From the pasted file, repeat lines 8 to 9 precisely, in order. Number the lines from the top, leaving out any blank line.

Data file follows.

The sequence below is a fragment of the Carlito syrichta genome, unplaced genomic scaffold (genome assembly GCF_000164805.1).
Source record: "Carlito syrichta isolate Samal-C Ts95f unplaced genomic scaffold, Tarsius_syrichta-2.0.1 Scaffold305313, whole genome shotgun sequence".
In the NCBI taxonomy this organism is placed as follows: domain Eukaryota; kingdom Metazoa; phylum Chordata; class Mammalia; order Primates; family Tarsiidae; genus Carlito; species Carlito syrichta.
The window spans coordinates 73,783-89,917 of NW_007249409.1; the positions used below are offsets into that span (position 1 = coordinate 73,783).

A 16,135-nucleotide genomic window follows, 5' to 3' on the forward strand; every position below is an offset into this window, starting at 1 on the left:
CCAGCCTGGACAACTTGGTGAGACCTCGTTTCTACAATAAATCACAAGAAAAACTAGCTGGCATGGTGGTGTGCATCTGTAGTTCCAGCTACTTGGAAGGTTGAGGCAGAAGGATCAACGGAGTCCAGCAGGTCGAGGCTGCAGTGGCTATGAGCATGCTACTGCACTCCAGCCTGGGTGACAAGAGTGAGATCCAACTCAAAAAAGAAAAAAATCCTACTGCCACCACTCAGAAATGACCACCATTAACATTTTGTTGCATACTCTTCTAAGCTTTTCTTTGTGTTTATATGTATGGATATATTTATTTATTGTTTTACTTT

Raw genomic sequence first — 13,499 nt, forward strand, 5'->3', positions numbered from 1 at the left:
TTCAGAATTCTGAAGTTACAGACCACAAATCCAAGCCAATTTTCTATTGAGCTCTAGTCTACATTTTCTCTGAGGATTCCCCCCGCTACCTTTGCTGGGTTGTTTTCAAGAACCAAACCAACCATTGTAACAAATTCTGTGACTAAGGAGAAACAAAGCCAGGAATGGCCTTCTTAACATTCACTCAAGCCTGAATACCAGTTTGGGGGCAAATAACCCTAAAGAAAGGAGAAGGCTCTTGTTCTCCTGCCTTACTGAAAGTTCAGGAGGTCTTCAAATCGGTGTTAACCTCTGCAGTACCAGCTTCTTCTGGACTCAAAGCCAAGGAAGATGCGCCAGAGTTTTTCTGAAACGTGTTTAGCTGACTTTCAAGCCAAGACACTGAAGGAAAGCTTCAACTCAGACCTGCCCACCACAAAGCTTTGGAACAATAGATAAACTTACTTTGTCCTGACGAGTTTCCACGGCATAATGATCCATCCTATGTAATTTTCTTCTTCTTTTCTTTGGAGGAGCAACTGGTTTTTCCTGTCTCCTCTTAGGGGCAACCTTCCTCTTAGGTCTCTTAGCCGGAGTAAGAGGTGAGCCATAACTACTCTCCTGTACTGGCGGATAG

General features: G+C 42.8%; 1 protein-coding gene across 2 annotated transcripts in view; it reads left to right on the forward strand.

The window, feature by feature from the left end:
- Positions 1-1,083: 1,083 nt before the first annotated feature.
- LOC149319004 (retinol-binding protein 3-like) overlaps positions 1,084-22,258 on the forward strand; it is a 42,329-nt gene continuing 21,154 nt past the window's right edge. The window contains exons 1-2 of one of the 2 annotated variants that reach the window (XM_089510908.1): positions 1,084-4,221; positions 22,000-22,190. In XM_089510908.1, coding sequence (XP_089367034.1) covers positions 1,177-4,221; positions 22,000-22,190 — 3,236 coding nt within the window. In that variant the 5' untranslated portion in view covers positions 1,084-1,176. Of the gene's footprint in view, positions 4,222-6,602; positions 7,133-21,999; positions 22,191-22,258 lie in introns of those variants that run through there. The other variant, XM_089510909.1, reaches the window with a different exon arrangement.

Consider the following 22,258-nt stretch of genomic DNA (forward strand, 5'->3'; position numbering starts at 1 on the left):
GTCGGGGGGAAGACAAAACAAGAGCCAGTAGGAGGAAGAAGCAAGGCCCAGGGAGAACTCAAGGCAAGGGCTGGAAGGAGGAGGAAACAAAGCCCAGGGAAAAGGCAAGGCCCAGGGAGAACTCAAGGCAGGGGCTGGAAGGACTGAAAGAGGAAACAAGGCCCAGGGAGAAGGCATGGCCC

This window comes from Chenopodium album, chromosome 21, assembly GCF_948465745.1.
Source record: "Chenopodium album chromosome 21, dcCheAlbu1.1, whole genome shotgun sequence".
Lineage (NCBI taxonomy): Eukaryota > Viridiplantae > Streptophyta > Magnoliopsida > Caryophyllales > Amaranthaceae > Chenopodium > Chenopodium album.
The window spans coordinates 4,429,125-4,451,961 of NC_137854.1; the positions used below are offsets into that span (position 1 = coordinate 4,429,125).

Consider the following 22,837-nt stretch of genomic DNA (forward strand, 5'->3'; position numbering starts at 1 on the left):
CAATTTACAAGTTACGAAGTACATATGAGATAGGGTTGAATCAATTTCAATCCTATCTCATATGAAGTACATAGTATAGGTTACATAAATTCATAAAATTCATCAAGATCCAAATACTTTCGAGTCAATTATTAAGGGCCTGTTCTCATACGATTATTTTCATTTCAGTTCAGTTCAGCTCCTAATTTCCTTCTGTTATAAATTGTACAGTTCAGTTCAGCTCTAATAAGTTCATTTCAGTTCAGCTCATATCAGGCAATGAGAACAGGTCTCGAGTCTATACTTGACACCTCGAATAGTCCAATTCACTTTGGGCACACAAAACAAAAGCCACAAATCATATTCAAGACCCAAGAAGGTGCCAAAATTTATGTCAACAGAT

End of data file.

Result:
TTCAGAATTCTGAAGTTACAGACCACAAATCCAAGCCAATTTTCTATTGAGCTCTAGTCTACATTTTCTCTGAGGATTCCCCCCGCTACCTTTGCTGGGTTGTTTTCAAGAACCAAACCAACCATTGTAACAAATTCTGTGACTAAGGAGAAACAAAGCCAGGAATGGCCTTCTTAACATTCACTCAAGCCTGAATACCAGTTTGGGGGCAAATAACCCTAAAGAAAGGAGAAGGCTCTTGTTCTCCTGCCTTACTGAAAGTTCAGGAGGTCTTCAAATCGGTGTTAACCTCTGCAGTACCAGCTTCTTCTGGACTCAAAGCCAAGGAAGATGCGCCAGAGTTTTTCTGAAACGTGTTTAGCTGACTTTCAAGCCAAGACACTGAAGGAAAGCTTCAACTCAGACCTGCCCACCACAAAGCTTTGGAACAATAGATAAACTTACTTTGTCCTGACGAGTTTCCACGGCATAATGATCCATCCTATGTAATTTTCTTCTTCTTTTCTTTGGAGGAGCAACTGGTTTTTCCTGTCTCCTCTTAGGGGCAACCTTCCTCTTAGGTCTCTTAGCCGGAGTAAGAGGTGAGCCATAACTACTCTCCTGTACTGGCGGATAG

General features: G+C 42.8%; 1 protein-coding gene across 2 annotated transcripts in view; it reads left to right on the forward strand.